Hi and welcome to my Blog, my name is Paul Riddle and I live in south Leicestershire, UK. Back in August 2007 my quest began to locate as many local Little Owl territories as possible. The driving force was a reported decline in the uk numbers so I thought I would do my bit and conduct a study in my area. After 7 years and countless hours out in the field I have detected over 200 different sites. With a thirst for a greater understanding of the owls a more comprehensive monitoring and nest box programme then commenced. This also now includes monitoring the local and very sparse population of Barn Owls, please pop back occasionally and catch up with the life and times of my owls and any other wildlife that I come across. I hope you enjoy your visit!!!

Wednesday, 30 April 2014

Good news everywhere........

Col and I made the most of our spare time during the last two weekends, our mission was to get around as many of our Barn Owl boxes as possible to check for any signs of activity or occupancy. We weren't that confident of discovering much as the Barn Owl has taken a massive hit during the last 12 months with the UK population being decimated. It has been recently published in a paper that the UK population has been reduced from an estimated 7,000 pairs to a miserly 1,000 pairs, the atrocious weather conditions being the main culprit. 

We kicked off our marathon task by incorporated into our monitoring scheme two more Barn Owl boxes that have been made and erected by a local landowner (Raymond). No activity was discovered in the two boxes whilst there but Raymond has phoned me since to say we he has seen a Barn Owl flying too and from a haystack, so that might be promising? Whilst at this location we drove through one of the big open barns, it was then I noticed that we were being watched? Hiding on one of the steel girders up in the roof was a partially hidden Little Owl, Raymond said he had them there but I only count them as one of my new sites if I see the bird for myself, and I did! 

Little Owl - site No 245
So this is now my new Little Owl site No 245, I do hope that there is a pair there and breeding takes place. I am also hoping to hear from Raymond again in the near future with some good news regarding the Barn Owls and the haystack.

During our two trips out Col and I managed to get around and check some twenty boxes, we had the usual Jackdaws, Stock Doves and Squirrels in residence in a few but the big surprise was we had pairs of Barn Owls in five separate boxes, and all on eggs!!! And then an even bigger surprise we also had Tawny Owls in four different boxes and all with chicks!!! Goodness knows where all these birds have come from but our boxes are very much to their liking so I'm not complaining.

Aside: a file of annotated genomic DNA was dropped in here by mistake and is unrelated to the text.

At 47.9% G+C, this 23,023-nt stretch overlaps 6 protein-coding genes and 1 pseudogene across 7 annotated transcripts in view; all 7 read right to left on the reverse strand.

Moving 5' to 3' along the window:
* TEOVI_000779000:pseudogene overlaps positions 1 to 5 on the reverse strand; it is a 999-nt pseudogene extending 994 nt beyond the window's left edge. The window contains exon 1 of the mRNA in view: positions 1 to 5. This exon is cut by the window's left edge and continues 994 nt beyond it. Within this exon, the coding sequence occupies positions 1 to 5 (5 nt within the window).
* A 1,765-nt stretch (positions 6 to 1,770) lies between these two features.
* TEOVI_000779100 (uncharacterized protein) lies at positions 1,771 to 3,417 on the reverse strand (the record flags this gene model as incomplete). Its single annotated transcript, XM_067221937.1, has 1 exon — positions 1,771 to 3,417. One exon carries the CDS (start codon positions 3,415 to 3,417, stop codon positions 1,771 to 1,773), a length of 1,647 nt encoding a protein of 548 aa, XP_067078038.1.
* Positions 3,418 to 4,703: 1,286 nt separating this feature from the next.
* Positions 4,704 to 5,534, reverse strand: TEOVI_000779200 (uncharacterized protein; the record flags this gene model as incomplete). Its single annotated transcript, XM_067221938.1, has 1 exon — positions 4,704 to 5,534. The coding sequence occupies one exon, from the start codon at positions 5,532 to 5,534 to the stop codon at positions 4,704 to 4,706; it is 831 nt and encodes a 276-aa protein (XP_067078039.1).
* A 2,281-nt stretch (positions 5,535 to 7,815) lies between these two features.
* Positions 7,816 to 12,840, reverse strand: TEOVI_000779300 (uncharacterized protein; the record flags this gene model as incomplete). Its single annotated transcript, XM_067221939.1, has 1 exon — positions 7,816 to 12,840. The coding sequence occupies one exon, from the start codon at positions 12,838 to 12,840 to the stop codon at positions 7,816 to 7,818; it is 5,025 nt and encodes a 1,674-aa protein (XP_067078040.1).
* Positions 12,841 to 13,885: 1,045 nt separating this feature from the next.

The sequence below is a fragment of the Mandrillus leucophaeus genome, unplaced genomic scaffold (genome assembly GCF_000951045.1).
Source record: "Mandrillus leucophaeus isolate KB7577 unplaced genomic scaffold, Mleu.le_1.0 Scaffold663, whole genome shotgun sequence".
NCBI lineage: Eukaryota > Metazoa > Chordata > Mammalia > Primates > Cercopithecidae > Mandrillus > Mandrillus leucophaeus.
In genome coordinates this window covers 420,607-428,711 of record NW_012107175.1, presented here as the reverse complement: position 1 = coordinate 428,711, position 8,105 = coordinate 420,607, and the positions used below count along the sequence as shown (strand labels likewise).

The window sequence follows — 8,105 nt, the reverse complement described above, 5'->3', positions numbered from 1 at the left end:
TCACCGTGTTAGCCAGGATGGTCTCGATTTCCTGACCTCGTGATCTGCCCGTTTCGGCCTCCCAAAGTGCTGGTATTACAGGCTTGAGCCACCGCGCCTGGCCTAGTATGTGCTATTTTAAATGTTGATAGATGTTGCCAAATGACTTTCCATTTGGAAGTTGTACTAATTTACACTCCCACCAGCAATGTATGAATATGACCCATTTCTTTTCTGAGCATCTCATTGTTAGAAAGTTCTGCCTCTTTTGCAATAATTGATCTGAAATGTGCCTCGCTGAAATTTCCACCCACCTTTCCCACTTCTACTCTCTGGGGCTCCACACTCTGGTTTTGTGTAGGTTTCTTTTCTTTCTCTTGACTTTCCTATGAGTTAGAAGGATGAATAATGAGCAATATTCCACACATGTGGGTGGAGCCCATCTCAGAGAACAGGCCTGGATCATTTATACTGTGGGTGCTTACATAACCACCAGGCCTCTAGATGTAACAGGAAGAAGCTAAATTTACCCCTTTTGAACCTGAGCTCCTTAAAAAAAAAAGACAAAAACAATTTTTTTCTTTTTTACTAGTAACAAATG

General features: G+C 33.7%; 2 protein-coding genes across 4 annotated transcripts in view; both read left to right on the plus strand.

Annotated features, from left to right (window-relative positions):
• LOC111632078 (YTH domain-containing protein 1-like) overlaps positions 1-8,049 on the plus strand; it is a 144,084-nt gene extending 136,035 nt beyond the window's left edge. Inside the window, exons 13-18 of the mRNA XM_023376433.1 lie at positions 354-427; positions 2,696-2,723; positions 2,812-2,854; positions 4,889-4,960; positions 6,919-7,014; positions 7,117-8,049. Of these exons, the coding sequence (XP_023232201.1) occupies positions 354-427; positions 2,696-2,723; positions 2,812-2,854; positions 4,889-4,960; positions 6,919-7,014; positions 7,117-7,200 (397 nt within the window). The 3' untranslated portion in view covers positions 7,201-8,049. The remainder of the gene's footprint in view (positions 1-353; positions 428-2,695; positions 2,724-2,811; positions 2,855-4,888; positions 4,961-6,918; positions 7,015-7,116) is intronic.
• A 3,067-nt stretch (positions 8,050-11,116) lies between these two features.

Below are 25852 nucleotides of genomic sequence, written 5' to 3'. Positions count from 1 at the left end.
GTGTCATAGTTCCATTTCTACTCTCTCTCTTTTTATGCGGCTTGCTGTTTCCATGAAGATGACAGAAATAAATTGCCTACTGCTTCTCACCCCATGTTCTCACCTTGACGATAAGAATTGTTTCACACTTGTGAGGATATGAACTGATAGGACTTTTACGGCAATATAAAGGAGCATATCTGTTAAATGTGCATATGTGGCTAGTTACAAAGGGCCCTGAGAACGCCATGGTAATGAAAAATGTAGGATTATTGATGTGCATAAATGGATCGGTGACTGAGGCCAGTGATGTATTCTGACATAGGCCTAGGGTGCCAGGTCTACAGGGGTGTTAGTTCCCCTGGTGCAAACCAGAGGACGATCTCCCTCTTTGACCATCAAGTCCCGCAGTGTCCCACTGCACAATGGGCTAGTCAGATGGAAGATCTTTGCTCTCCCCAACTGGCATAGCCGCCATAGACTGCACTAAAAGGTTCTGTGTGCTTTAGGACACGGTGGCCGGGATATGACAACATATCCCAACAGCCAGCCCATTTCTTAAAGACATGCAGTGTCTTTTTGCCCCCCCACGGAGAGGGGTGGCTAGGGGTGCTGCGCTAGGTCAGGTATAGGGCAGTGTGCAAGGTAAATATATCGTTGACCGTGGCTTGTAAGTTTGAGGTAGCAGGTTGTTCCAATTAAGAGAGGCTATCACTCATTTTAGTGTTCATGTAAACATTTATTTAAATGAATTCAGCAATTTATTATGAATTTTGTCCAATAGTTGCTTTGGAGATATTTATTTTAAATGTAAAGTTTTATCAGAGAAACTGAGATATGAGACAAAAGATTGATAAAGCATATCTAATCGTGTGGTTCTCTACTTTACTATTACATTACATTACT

At one particular Barn Owl site Col was prepared with his camera and managed to capture images of both the male & female owl as they left the box, below.

Female at Box site No 83.

Male at box site No 83.
So after what was a disastrous breeding year in 2013 it looks as though 2014 is going to be a bumper one and our best year yet, and we still have loads more boxes to check. 

Tuesday, 15 April 2014

Super Sunday!

On Sunday morning Col Green and I had a couple of spare hours so we used the time wisely and went and checked some more owl boxes. Due to the time constraints we only managed to check two boxes as the rest of the time was spent doing a bit of networking with a local landowner of whom I'd never met before. This guy (I'll call him Mr X) got to find out about us through the "farmers grapevine" and wanted to discuss things with us further, we were intrigued! But before we went and met this mystery guy we checked out two Barn Owl boxes not far from where he lived. 

Normally when a box is "in use" there are some tell tale signs that there maybe occupancy, like pellets on the ground below the box or poo on the landing shelf, but there was neither in evidence here?

Barn Owl box, a pair in residence.
So when we accidentally flushed a pair of Barn Owls out of the first box we were totally surprised (yes I do have a schedule 1 licence that allows me to check/disturb potential breeding sites at this time of year). We then took the opportunity to quickly check inside the box and what we discovered next was even more a surprise.........four eggs!!! Obviously as soon as we found out this brilliant news a hasty retreat was made leaving the owls to return and get on with it.

At the second box we had more great news, before we erected the ladder a gentle tap was made on the side of the box and a Tawny Owl came scuttling out and flew to the nearby woods, wow we never expected that!
A box meant for Barn Owls, we didn't mind that a Tawny family is now in residence.
Col then gingerly placed the ladders up against the box and peered in, another adult owl was tucked away in the corner which exposed at least 3 chicks and 2 unhatched eggs!!!! This was a very unexpected but gladly received find, unbelievably my eighth new Tawny Owl territory located this year!